Miss Wilma was gifted to me by HR’s first cousin once removed (at least I think that’s the relationship as she was HR’s father’s first cousin.) She once belonged to HR’s grandmother. The family lived in central Kansas and was very active in the Lutheran Church. Miss Wilma was frequently carried to the church for quilting bees. Okay, when Miss Wilma participated in the quilting bees, she didn’t have a name.
Actually this little girl was just a portable sewing machine back in the day. Not so these days; she is part of an elite group
between 1933 and 1968. Sturdy and reliable, these little beauties continues to be
sought out by quilters and collectors. When Cousin Wilma offered this one to me, I
didn’t realize what a treasure I was getting. (Yep, she is Cousin
Wilma’s namesake.) I don’t think Cousin knew either. She knew I
liked to craft and was traveling around in an RV, and thought it perfect sense
that I would need a small sewing machine (and she was right!) Miss Wilma has become a very good friend
and traveling companion, traveling coast to coast in The Wanderer and is very much at home and useful when we are
hanging out with family in Texas and Florida.
I have learned so much about this little machine on The Singer Featherweight Shop website (where I can get parts and attachments) and Singer Featherweight 221 and 222K Facebook page, (with about 12,000 friends!) One of the things I learned is Featherweight owners quite often name their girls. When Cousin Wilma passed away a few weeks ago, I thought it only fitting that my little sweetheart should be named Wilma.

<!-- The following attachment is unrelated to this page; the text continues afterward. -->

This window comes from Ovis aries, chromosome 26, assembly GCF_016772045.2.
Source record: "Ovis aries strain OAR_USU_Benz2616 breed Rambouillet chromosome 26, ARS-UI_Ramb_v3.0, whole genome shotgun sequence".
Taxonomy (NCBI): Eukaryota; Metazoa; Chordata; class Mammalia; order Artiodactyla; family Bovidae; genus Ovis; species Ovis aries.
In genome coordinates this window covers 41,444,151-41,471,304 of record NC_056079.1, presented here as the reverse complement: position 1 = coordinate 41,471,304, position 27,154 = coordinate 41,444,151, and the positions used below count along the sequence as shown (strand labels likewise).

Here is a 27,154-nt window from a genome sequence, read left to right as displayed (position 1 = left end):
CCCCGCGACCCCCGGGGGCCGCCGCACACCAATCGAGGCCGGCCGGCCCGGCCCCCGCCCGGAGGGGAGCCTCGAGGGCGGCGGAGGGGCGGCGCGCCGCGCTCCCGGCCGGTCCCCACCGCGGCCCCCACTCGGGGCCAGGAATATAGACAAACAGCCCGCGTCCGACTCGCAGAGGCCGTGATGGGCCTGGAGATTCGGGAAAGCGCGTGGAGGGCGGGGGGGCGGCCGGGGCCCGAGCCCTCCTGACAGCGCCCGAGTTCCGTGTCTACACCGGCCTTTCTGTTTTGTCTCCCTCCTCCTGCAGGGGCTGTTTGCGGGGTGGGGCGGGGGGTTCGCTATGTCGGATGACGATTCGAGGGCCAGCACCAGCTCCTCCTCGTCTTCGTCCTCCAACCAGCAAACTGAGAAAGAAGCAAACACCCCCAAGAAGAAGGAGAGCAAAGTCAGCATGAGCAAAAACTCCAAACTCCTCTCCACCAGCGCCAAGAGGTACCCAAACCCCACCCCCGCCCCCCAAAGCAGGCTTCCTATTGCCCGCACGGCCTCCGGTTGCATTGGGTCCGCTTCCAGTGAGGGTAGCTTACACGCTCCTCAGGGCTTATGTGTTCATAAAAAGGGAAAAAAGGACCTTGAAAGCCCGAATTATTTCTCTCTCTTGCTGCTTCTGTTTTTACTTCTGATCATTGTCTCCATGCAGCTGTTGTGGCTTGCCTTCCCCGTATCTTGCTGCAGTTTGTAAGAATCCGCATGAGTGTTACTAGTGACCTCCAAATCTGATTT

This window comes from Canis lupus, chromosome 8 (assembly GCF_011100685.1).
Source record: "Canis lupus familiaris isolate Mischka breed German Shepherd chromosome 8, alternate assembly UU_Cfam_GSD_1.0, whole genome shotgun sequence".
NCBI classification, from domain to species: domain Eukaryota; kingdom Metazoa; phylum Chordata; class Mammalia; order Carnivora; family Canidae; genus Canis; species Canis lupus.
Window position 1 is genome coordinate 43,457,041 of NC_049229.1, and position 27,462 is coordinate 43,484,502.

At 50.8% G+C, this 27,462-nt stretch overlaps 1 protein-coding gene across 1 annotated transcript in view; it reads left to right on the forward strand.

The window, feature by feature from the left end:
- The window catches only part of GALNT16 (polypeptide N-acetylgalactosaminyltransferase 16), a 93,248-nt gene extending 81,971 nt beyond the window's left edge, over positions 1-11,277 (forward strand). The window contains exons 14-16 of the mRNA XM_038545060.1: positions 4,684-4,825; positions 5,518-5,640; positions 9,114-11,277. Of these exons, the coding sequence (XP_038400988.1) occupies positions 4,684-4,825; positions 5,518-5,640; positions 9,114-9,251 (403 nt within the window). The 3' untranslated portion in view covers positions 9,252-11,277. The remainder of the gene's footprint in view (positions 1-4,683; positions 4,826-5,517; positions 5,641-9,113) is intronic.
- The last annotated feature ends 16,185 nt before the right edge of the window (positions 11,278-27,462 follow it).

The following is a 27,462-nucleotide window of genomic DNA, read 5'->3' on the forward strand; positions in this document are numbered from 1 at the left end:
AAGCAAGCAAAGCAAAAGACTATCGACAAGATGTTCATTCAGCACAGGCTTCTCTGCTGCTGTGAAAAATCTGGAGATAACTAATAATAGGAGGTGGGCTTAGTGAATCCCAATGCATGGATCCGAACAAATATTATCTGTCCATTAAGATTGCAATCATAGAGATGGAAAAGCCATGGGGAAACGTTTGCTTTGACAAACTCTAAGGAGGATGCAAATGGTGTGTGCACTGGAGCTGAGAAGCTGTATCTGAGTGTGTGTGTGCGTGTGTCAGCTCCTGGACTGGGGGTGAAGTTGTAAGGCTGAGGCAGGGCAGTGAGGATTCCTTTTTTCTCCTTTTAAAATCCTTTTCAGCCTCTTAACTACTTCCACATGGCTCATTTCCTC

When gifting the Featherweight to me, Cousin Wilma had one stipulation; I was to never sell her. So, I am encouraging my granddaughters to become acquainted in hopes one of them will adopt her when I am no longer able to
play with use her.
HR loves doing her checkups.
Carman over at The Singer Featherweight Shop has a free and very informative tutorial on maintenance of the Featherweights.